« Priest Takes Unholy Communion | Main | Six Degrees of Exasperation »

Waffling in a Belgian Conundrum

Lorna's Silence (2008)

Christine Plenus/Sony Pictures Classics

Jean-Pierre and Luc Dardenne have plenty of admirers as evidenced by their two Palme d’or wins. But their shtick is getting old, and they know it. So “Lorna’s Silence” marks a departure of sorts for the Belgian filmmakers, albeit one that doesn’t entirely work.

Their new film concerns an Albanian immigrant, Lorna (Arta Dobroshi), who has just successfully petitioned for Belgian citizenship via a sham marriage to a drug addict named Claudy (Jérémie Renier). The plan is for Claudy to conveniently die of an overdose by the time Lorna obtains her citizenship, so the mobster Fabio (Fabrizio Rongione) can perpetuate the immigration fraud by offering Lorna for marriage with a wealthy Russian looking to become a Belgian himself. To this point, the movie is still firmly grounded in familiar Dardennes territory.

When Claudy checks himself into rehab and thus jeopardizes the plan, Lorna discovers her conscience and tries to save his life. Eventually she loses her sanity, and the film ends up somewhere atypical for the Dardennes. On the technical front, the filmmakers have also traded 16 mm for 35 mm stock, and toned down the handheld camera. Still, what initially promises to be a morality tale doesn’t really have any messages to speak of about immigration, womanhood, poverty, humanity or anything else for that matter.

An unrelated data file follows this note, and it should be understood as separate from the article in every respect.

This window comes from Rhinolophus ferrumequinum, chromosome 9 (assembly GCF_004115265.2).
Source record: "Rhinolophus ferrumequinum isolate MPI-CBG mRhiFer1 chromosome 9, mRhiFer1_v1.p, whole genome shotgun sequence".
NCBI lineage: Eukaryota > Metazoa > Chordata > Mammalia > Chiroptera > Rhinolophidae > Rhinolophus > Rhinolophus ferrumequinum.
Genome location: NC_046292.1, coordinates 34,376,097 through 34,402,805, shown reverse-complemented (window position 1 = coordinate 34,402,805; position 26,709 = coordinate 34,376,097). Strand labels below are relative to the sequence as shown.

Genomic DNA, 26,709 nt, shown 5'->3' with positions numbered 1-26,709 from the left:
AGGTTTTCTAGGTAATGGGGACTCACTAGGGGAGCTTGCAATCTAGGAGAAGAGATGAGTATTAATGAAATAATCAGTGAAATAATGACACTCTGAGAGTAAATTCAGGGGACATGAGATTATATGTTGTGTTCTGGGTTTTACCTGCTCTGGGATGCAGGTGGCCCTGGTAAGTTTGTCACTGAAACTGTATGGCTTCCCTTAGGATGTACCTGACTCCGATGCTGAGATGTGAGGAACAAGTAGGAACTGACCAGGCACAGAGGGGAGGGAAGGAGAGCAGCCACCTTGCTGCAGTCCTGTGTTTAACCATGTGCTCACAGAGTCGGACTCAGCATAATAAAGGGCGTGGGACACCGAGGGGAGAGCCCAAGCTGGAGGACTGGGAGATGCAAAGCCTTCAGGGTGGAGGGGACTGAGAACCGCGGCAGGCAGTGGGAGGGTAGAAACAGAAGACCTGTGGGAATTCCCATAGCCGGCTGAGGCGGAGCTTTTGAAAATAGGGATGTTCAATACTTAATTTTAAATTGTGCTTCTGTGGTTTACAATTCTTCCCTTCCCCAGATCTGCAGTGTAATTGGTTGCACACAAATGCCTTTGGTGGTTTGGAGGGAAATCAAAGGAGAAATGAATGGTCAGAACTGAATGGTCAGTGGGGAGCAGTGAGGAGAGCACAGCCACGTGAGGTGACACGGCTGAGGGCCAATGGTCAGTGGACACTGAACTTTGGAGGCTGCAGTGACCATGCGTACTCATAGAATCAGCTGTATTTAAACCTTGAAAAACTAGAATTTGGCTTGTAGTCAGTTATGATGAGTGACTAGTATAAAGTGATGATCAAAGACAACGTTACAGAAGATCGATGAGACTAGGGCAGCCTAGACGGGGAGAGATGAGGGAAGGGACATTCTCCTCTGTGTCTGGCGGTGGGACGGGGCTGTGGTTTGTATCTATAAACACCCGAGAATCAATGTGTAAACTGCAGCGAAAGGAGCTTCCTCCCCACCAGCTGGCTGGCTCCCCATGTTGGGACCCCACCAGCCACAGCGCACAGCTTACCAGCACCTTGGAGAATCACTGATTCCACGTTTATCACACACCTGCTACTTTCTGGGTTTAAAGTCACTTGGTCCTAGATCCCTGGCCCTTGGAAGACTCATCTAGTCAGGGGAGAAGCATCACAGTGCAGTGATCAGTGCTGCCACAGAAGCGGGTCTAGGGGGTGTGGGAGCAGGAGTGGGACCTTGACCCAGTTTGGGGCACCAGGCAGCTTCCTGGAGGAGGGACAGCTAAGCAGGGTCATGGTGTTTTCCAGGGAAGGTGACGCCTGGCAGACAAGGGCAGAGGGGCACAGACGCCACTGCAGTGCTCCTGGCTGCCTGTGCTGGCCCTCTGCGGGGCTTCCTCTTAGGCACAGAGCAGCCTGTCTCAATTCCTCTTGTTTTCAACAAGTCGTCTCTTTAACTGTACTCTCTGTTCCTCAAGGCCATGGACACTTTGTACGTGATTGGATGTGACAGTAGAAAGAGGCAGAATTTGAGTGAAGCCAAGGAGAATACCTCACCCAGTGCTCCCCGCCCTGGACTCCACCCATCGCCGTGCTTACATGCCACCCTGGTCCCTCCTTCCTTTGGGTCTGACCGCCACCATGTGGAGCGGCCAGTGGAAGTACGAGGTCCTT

Opens on July 31 in Manhattan.

Written and directed by Jean-Pierre and Luc Dardenne; director of photography, Alain Marcoen; edited by Marie-Hélène Dozo; production designer, Igor Gabriel; produced by Jean-Pierre and Luc Dardenne and Denis Freyd; released by Sony Pictures Classics. In French, Albanian and Russian, with English subtitles. Running time: 1 hour 45 minutes. This film is rated R.

WITH: Arta Dobroshi (Lorna), Jérémie Renier (Claudy), Fabrizio Rongione (Fabio), Alban Ukaj (Sokol) and Morgan Marinne (Spirou).


Post a comment

This weblog only allows comments from registered users. To comment, please Sign In.

© 2008-2024 Critic's Notebook and its respective authors. All rights reserved.
Privacy Policy | Terms of Use | Subscribe to Critic's Notebook | Follow Us on X
Contact Us | Write for Us | Reprints and Permissions | Powered by TypePad